Saturday, October 23, 2010

Dolphins Hush When Killer Whales Lurk

Research has suggested killer whale predation may affect cetacean vocal behavior; however, few data exist to test this hypothesis. Data collected for 19609 km of visual and acoustic shipboard surveys in the tropical Pacific Ocean were examined to determine if changes in dolphin vocal activity could be attributed to the presence of killer whales.

These surveys included 346detections of three highly vocal dolphin species (genus Stenella),whose whistles can be detected at ranges over 4.6 km. Random forest analysis was used to model vocal behavior based on sea state, visibility, fog rain, thermo cline temperature depth, mixed layer depth, chlorophyll, distance to shore, species, group size, perpendicular distance, and presence of killer whales.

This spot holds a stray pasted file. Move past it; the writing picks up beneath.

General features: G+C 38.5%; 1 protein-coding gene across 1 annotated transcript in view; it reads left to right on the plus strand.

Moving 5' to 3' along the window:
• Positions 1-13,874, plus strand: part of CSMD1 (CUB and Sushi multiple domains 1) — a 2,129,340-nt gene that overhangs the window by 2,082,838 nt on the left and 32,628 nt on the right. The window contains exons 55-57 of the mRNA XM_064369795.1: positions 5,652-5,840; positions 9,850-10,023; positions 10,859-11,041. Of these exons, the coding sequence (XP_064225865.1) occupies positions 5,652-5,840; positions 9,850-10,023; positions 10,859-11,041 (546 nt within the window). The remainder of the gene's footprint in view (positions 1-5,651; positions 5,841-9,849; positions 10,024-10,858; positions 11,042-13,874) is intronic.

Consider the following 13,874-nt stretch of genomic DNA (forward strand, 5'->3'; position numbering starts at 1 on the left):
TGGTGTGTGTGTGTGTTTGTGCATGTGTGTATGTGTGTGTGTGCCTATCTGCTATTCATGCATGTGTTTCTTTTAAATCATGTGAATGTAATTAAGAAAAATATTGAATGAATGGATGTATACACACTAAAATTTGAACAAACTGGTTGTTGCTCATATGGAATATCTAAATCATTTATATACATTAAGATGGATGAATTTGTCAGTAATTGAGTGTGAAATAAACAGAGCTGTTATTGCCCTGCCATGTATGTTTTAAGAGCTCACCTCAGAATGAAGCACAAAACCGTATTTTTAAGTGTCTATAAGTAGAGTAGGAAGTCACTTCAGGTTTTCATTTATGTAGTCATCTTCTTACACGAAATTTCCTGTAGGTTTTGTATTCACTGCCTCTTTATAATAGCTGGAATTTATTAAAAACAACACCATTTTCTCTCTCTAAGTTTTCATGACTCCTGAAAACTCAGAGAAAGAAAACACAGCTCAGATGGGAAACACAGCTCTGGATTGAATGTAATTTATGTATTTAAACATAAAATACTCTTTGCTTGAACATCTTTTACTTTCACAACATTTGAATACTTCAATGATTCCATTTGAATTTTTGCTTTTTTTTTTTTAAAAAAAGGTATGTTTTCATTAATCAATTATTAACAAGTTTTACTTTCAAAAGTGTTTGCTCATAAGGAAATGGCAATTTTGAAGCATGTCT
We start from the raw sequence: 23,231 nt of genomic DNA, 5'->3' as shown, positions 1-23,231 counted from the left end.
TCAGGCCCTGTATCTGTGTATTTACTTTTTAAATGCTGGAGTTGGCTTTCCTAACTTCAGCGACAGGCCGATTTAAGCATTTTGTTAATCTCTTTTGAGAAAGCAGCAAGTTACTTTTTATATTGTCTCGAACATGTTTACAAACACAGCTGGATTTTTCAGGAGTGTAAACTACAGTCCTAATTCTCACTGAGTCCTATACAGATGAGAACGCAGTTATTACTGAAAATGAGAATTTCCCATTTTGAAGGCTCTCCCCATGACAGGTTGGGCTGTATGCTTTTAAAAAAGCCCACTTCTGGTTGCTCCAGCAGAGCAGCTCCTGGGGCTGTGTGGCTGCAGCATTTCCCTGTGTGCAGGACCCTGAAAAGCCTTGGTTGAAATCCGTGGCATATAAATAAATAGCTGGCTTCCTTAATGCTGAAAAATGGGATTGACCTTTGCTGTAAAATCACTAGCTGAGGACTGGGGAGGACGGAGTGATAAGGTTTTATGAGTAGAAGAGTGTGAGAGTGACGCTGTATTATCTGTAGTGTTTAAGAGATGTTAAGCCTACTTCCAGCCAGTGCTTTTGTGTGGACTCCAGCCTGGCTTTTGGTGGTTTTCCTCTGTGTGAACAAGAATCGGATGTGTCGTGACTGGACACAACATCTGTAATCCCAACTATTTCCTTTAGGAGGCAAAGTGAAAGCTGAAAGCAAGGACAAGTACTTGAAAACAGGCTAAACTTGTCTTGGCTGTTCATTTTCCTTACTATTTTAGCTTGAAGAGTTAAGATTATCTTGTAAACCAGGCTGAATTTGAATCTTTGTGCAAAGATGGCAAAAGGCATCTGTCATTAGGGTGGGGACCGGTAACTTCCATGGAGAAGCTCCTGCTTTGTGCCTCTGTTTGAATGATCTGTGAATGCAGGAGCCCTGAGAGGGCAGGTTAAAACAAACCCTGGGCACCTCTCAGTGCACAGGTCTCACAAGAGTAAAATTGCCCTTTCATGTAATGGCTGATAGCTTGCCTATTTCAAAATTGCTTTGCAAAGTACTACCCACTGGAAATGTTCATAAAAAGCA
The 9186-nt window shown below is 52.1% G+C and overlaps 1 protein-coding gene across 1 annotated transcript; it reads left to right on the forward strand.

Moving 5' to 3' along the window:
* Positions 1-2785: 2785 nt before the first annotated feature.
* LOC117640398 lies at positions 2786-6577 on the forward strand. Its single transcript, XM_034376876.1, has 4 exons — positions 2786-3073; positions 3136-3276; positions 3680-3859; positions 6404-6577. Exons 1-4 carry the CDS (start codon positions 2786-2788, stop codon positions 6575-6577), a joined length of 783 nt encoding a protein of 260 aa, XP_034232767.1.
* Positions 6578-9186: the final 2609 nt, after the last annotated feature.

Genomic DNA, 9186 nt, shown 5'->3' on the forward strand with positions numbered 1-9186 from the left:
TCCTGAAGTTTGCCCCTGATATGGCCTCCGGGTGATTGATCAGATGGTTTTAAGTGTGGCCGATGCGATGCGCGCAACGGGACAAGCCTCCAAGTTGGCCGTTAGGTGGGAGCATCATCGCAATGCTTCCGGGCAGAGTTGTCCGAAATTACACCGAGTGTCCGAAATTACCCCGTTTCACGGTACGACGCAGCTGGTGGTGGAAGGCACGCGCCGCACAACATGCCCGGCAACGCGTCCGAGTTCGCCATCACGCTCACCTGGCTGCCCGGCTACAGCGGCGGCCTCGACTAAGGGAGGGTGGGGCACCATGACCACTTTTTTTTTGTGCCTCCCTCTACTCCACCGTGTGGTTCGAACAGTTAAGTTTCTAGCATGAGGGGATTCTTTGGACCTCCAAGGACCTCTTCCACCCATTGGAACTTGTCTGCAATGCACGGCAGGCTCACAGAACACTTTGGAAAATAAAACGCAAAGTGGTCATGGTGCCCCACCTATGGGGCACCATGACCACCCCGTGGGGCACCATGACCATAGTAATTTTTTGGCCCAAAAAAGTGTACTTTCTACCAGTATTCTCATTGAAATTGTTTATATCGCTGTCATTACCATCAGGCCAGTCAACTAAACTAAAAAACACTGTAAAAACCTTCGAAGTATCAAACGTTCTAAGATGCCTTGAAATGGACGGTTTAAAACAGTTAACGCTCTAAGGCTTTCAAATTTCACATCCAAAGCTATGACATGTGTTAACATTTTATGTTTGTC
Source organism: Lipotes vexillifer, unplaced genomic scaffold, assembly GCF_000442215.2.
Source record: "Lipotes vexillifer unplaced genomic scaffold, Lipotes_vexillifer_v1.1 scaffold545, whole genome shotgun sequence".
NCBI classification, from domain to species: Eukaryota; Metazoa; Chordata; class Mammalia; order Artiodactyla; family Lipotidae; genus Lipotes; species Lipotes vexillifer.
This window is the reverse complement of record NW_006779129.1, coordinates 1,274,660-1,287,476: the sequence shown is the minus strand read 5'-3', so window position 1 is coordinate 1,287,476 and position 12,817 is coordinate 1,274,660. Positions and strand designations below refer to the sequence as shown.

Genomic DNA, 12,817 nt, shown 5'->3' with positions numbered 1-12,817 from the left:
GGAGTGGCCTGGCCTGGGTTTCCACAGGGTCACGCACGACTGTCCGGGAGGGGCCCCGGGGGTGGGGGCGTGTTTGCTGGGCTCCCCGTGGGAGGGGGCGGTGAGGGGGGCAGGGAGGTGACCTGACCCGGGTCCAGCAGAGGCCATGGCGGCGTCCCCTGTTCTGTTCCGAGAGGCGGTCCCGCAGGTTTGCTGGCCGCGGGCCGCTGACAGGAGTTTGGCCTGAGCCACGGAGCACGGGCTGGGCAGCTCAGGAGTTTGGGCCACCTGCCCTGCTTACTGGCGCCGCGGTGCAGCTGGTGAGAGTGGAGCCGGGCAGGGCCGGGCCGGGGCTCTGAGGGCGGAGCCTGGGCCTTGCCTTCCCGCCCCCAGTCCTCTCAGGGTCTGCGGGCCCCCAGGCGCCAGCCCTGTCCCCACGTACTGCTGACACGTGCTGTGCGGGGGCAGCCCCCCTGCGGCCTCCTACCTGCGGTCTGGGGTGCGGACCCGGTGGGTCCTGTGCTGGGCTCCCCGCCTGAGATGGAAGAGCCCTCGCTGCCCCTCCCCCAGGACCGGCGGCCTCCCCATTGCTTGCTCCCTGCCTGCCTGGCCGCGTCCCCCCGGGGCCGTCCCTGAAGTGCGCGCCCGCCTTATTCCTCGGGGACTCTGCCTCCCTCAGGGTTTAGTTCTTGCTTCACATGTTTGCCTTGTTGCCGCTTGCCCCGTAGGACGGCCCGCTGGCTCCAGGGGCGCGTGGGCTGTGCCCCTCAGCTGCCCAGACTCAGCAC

The results show that the presence of killer whales significantly inhibited vocal activity in these tropical dolphins (p = 0.02). Killer whales are rare in the tropics, and this disruption in communication may not have a significant impact on interactions necessary for survival. However, in temperate climates, where increased productivity supports a greater abundance of killer whales, this interruption in communication may have a greater impact. The lower incidence of whistling dolphins in temperate waters may be related to the greater abundance of killer whales in these areas.


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